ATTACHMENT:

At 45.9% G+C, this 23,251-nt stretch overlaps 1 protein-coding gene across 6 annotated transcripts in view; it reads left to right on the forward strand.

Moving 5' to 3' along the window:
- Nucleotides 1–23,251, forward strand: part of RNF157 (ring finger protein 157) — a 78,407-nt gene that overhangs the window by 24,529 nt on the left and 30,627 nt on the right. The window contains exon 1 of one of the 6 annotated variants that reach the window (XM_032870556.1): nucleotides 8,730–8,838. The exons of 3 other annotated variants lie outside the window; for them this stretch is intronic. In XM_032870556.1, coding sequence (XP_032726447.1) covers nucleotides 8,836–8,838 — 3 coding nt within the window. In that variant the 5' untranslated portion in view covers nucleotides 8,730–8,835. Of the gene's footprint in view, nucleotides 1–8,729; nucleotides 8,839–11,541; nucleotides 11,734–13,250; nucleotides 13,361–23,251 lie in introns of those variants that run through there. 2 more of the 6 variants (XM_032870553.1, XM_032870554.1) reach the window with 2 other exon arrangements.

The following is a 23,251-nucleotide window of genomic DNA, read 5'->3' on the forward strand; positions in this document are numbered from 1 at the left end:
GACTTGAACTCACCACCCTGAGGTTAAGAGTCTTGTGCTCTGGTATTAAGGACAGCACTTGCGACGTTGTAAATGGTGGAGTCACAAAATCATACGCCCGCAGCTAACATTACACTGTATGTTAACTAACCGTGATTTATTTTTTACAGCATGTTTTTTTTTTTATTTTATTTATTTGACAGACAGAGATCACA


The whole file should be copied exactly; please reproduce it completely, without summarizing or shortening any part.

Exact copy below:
At 45.9% G+C, this 23,251-nt stretch overlaps 1 protein-coding gene across 6 annotated transcripts in view; it reads left to right on the forward strand.

Moving 5' to 3' along the window:
- Nucleotides 1–23,251, forward strand: part of RNF157 (ring finger protein 157) — a 78,407-nt gene that overhangs the window by 24,529 nt on the left and 30,627 nt on the right. The window contains exon 1 of one of the 6 annotated variants that reach the window (XM_032870556.1): nucleotides 8,730–8,838. The exons of 3 other annotated variants lie outside the window; for them this stretch is intronic. In XM_032870556.1, coding sequence (XP_032726447.1) covers nucleotides 8,836–8,838 — 3 coding nt within the window. In that variant the 5' untranslated portion in view covers nucleotides 8,730–8,835. Of the gene's footprint in view, nucleotides 1–8,729; nucleotides 8,839–11,541; nucleotides 11,734–13,250; nucleotides 13,361–23,251 lie in introns of those variants that run through there. 2 more of the 6 variants (XM_032870553.1, XM_032870554.1) reach the window with 2 other exon arrangements.

The following is a 23,251-nucleotide window of genomic DNA, read 5'->3' on the forward strand; positions in this document are numbered from 1 at the left end:
GACTTGAACTCACCACCCTGAGGTTAAGAGTCTTGTGCTCTGGTATTAAGGACAGCACTTGCGACGTTGTAAATGGTGGAGTCACAAAATCATACGCCCGCAGCTAACATTACACTGTATGTTAACTAACCGTGATTTATTTTTTACAGCATGTTTTTTTTTTTATTTTATTTATTTGACAGACAGAGATCACA